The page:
“Mystery Fly” on the Vineyard’s South Shore
With 4 million contributors, more than 67 million records, and a third of a million species documented, iNaturalist might seem like a complete archive of biodiversity. But with an estimated 1.3 million species described in the world, and far more than that thought to be still awaiting human discovery, this powerful “citizen science” website has a long way to go before it fully documents everything that’s out there.
A tiny fly recently found by BiodiversityWorks staff on the south shore of the Vineyard may make one very small contribution to iNat’s coverage. The fly, tentatively identified as Hecamede albicans but awaiting confirmation, represents the only North American report for this species that iNat has received so far, and one of just three North American reports for the genus. (iNat contains only about 20 records worldwide for the genus Hecamede, some of which are tentative or “needs ID” reports of H. albicans from Europe.) Only about a millimeter long, the fly was found on May 21 associating with carrion on the beach — a dead horseshoe crab and a decaying great black-backed gull. The record can be viewed here; its location has been obscured because the site was a sensitive one.
Originally misidentified as a member of a different family, Canacidae, the fly was posted on Facebook with a request for ID help. It caught the eye of Jacqui Kluft, an interpreter with the Massachusetts Department of Conservation and Recreation who earned a Ph.D. studying beach invertebrates. Based on her field work experience, Ms. Kluft proposed Hecamede albicans, which is a “shore fly” in the family Ephydridae.
Bugguide, another “citizen science” website, has a handful of Massachusetts and New York records for H. albicans, evidently the only member of the genus known to occur in our region. Photos in Bugguide are a good visual match with the fly photographed on Martha’s Vineyard. Interestingly, all of the Bugguide records come from July or September/October. Adding a May record to the picture might suggest that the species has three “flight periods” or generations in the course of a year.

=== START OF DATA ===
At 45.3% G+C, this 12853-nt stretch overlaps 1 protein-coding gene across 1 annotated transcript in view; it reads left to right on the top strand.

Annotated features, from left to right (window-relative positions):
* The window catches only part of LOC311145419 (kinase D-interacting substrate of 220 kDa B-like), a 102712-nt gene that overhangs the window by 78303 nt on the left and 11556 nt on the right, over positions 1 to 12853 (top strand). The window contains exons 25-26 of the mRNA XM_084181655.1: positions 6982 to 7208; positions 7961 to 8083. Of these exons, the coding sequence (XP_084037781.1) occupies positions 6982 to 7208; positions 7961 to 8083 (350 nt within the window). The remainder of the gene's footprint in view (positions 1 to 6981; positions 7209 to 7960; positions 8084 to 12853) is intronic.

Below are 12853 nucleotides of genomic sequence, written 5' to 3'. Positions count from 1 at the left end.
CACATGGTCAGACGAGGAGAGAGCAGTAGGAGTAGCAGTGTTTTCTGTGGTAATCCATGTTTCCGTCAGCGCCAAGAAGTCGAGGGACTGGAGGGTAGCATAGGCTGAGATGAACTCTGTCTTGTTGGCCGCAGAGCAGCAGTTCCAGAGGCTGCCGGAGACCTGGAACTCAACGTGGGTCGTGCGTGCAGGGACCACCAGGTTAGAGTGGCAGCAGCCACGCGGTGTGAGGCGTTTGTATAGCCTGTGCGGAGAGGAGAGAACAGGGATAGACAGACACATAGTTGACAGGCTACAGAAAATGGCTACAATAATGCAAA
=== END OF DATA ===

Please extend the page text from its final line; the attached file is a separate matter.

Little seems to be known about Hecamede albicans. The genus as a whole is said to have habits similar to what we observed on May 21. H. albicans occurs primarily on the shoreline of the Mediterranean Sea, and we assume it is an introduced species on the East Coast of the United States. Hecamede contains between a dozen and 16 species, depending on the source, with the greatest diversity said to occur on tropical Pacific and Old World coasts.
The shortage of records for H. albicans does not mean it is rare. One limitation of iNaturalist is that records submitted there tend to be disproportionately of species that are easy to detect and/or charismatic — and a sand-colored, millimeter-long fly is neither. So the species could be common, just not an insect that many people have previously noticed and bothered to photograph for iNat submissions. We hope that experienced observers will confirm our ID at least to the genus level (the photographs we managed may not support identification to the species level). But in any case, we enjoyed the process of finding, documenting, and trying to learn about this odd little fly. And we love participating in the “citizen science” process, with our contributions combining with those of millions of other observers to create an ever-improving picture of biodiversity.